Today was our cooking class that we booked on line at Faim d'Epices. They were to pick us up in front of our hotel at 10:00. We were down a little early and the cab drivers/guides told us that they would take us. No we'll wait. Tours were offered and suggestions made by the cabbies.
Within a few minutes up pulled a nice van with the name on the side. We hopped in the front seat and there were three other couples in the back.
It was at least a 20 minute ride out of the city, near Timbucktoo, but an interesting ride to see a different part of the city. Highway turned to city road to country road with speed bumps, turned to gravel. No speeding and good driving.
We arrived at the farm and the owner, Michel, greeted us and invited us into the lobby where our group of 10 sat as he gathered tea or coffee.
We introduced ourselves to each other and decided we would have a fun day. A couple from Manchester a little younger than us, their pregnant daughter and her husband, also from Manchester. A newly married couple from London, first grade teacher and website designer. And a couple Stanford grad students, one lived in California and the other Switzerland.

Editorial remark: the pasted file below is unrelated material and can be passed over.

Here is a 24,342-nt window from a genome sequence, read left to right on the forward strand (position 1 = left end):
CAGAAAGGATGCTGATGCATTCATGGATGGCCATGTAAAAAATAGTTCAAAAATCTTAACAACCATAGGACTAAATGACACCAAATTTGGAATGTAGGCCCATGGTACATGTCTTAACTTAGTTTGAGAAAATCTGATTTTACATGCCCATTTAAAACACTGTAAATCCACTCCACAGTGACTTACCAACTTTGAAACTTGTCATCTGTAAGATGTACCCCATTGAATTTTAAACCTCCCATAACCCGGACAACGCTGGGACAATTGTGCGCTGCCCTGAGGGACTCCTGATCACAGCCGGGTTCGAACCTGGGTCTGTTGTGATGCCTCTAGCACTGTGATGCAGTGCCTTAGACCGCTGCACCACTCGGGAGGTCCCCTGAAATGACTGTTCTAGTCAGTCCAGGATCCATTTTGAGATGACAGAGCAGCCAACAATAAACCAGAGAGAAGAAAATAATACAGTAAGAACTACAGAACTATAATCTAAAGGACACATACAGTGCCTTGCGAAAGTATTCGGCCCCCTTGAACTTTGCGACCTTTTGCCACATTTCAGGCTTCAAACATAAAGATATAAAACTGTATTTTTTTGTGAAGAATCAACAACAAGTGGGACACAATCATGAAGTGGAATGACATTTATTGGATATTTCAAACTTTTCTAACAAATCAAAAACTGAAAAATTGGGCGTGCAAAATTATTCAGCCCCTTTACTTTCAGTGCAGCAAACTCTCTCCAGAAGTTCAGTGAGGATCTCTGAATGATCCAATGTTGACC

Michel was a bit of a character and entertaining. Originally French it took only a little time to get used to his his accent. He spoke clearly and made sure we understood what he was saying. Very knowledgeable on his spices and we had discussions during the day about the country, politics, and the people of Morocco.
He explained we would watch bread making, learn about spices while the dough was rising. Make our bread, watch salads be made, cook our beef tagine (kind of a stew), cook our bread, make crepes, then eat.
A lot of moving from our cooking station to the demonstration counter. Our instructor, Nazhel, lives in the city and rides her moped out each day, There were a couple staff that did some food prep and stocked and cleared the stations. Very well orchestrated all day.
His color is purple as all the accent colors were purple, his hat band, watch, shoes, cushions, and toilet seats were all purple. Even the blacked out sunglasses he made us wear as he held the different spices under our noses. He showed us real saffron and explained why there was no way they had real saffron at the price they offered in the spice shop we visited in the Souks.
We ate our labor (not goat) outside, complimented the chefs, had dessert with our crepes and ice cream. We were delivered back to the hotel a little before 5.
An excellent way to spend a day in Marrakech!
We received our Diploma and some pictures Michel took of us along with more recipies in an email.
When you go . . . wear something PURPLE and you will be the teacher's pet!!
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